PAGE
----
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Peer2Peer Finance News | September 20, 2017

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High property prices threaten London’s tech hub position

High property prices threaten London’s tech hub position
Marc Shoffman

FORGET London, the digital hubs of the future will be in Manchester and beyond, research claims.

Online estate agent HouseSimple carried out analysis of property prices, digital technology jobs and the growth potential of local digital economies. It identified Manchester, Glasgow, Leeds and Liverpool as future hotspots.

HouseSimple ranked the 30 regional digital tech hubs identified in the latest Tech Nation 2017 report by average house price, number of digital jobs and digital tech sector growth potential.

Read more: London scores poorly as start-up hub

Manchester came top, with average house prices of just £161,611, but more than 60,000 digital jobs and tech sector growth potential of 85 per cent.

Glasgow was a close second, with average house prices coming in at £119,487, and tech sector growth potential of 81 per cent.

However, the city currently has a third of the digital jobs in Manchester.

Leeds placed third, with slightly higher average property prices than Manchester, at £171,052, but the second highest tech sector growth potential, at 92 per cent.

Although London has established itself as one of the world’s top tech capitals, average house prices of £481,345 are three times higher than in Manchester and four times higher than in Glasgow.

As a result, London only ranks 19th, with the capital vulnerable to a mass exodus of digital talent to the thriving regional tech hubs, where business costs are cheaper and housing is considerably more affordable, the agent warns.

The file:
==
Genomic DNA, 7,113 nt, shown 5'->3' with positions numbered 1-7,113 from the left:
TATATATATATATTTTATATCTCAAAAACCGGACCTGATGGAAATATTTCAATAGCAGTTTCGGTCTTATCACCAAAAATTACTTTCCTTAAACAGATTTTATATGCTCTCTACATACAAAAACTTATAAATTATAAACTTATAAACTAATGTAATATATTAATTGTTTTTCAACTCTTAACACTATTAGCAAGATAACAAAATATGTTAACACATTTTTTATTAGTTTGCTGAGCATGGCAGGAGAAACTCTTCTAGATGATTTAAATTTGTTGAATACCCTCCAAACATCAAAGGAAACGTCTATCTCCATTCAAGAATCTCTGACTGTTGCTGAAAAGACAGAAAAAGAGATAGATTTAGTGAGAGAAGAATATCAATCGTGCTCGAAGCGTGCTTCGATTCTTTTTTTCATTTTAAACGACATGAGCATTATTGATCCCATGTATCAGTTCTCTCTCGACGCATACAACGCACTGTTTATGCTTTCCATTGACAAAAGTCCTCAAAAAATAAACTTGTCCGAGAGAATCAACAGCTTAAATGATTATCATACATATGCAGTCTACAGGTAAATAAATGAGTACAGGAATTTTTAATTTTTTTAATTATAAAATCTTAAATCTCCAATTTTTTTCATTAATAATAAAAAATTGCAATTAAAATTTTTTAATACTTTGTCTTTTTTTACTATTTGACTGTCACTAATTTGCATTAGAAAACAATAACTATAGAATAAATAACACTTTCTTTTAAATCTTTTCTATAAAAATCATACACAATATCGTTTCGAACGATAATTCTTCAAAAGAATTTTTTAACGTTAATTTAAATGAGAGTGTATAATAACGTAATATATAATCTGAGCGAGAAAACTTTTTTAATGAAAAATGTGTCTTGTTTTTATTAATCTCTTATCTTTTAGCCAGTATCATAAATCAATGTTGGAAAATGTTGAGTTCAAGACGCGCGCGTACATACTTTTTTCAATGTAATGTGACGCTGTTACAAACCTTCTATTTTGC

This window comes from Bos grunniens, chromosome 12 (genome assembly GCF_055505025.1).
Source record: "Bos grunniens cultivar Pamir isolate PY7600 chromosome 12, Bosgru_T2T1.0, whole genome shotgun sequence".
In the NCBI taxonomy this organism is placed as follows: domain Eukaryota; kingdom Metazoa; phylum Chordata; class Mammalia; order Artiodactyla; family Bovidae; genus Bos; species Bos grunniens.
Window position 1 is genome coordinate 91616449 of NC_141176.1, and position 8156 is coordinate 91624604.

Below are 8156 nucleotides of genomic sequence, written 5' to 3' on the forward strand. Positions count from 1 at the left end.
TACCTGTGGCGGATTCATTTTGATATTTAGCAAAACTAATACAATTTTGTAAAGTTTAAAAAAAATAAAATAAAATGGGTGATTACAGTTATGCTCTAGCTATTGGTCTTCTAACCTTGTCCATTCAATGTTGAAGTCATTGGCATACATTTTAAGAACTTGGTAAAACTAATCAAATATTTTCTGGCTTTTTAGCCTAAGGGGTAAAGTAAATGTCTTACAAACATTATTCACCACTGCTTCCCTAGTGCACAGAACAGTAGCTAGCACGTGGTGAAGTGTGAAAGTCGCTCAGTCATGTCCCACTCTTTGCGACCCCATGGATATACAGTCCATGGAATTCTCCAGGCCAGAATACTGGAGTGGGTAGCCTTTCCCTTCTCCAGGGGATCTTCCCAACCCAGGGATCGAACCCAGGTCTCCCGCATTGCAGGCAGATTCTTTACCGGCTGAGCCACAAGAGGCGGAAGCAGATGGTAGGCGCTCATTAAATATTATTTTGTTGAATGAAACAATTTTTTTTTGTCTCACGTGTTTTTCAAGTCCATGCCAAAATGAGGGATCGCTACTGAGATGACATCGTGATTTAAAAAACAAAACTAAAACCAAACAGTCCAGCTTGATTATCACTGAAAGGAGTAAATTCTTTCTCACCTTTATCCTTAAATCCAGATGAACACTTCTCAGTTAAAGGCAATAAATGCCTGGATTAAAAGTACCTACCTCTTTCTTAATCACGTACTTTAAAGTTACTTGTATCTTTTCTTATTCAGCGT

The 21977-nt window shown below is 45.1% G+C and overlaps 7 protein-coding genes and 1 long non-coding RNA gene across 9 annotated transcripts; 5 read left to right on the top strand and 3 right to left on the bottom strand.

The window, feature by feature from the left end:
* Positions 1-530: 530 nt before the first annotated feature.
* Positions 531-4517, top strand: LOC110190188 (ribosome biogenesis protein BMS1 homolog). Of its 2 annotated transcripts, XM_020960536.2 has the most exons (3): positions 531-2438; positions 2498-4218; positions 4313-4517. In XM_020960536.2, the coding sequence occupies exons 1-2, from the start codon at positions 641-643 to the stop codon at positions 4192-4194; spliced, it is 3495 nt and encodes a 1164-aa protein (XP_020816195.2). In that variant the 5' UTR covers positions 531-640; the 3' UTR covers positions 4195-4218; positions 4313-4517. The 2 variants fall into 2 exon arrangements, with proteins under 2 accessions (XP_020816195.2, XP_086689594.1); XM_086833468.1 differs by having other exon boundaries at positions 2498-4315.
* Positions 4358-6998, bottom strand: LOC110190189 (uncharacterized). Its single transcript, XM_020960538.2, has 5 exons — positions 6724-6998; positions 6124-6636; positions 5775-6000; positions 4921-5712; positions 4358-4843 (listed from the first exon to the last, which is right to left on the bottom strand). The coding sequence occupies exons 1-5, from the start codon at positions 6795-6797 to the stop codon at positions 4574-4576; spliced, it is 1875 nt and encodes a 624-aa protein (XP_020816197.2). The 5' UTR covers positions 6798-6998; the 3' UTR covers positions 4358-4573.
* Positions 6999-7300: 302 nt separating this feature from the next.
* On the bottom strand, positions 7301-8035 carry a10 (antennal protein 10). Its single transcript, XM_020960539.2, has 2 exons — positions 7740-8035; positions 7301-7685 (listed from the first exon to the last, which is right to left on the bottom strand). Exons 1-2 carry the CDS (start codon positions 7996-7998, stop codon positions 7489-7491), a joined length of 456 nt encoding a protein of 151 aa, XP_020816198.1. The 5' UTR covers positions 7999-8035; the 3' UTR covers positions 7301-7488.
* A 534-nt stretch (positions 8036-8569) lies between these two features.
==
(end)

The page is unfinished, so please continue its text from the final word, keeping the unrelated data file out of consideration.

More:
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“Britain was described by Chancellor Philip Hammond as an ‘innovation powerhouse’ and the digital tech sector is predicted to lead the way when we leave the EU,” Alex Gosling, chief executive of HouseSimple, said.

“The digital economy is expanding rapidly, creating new jobs and opportunities in cities across the UK.

“London has been the beacon for the digital tech sector in the UK, but the flame is starting to burn a little less brightly, as the high cost of living and unaffordable property prices has seen an exodus of tech workers and tech businesses.

“Regional tech hubs are set to boom over the next few years, as the local digital economies become more established. And the regions best placed to take advantage of the investment being pumped into the digital tech sector will be the ones that can offer not just the best job opportunities but also the best quality of life.”

Location
No. of Digital Jobs*
Digital tech sector growth potential*
Average house price**
Total ranking points 
Manchester
62,653
85%
£161,611
22
Glasgow
25,992
81%
£119,487
24
Leeds
23,734
92%
£171,052
27
Liverpool
23,407
79%
£123,117
32
Nottingham
19,741
81%
£132,318
33
Edinburgh
25,109
92%
£229,357
33
Bristol
35,924
88%
£263,759
36
Cambridge
30,219
95%
£439,144
36
Sunderland
5,742
81%
£108,072
40
Dundee
3,571
86%
£117,082
41
Middlesbrough
6,970
79%
£110,309
42
Birmingham
36,802
67%
£168,651
43
Newcastle
20,290
76%
£154,553
45
Bournemouth
15,763
91%
£238,377
46
Sheffield
18,961
70%
£150,530
48
Reading
45,269
77%
£306,750
49
Brighton
12,614
92%
£354,430
49
Plymouth
6,404
84%
£169,471
49
London
300,169
78%
£481,345
50
Hull
6,914
70%
£104,155
50

Sources: * Tech City UK/ONS, ** House price data – Land Registry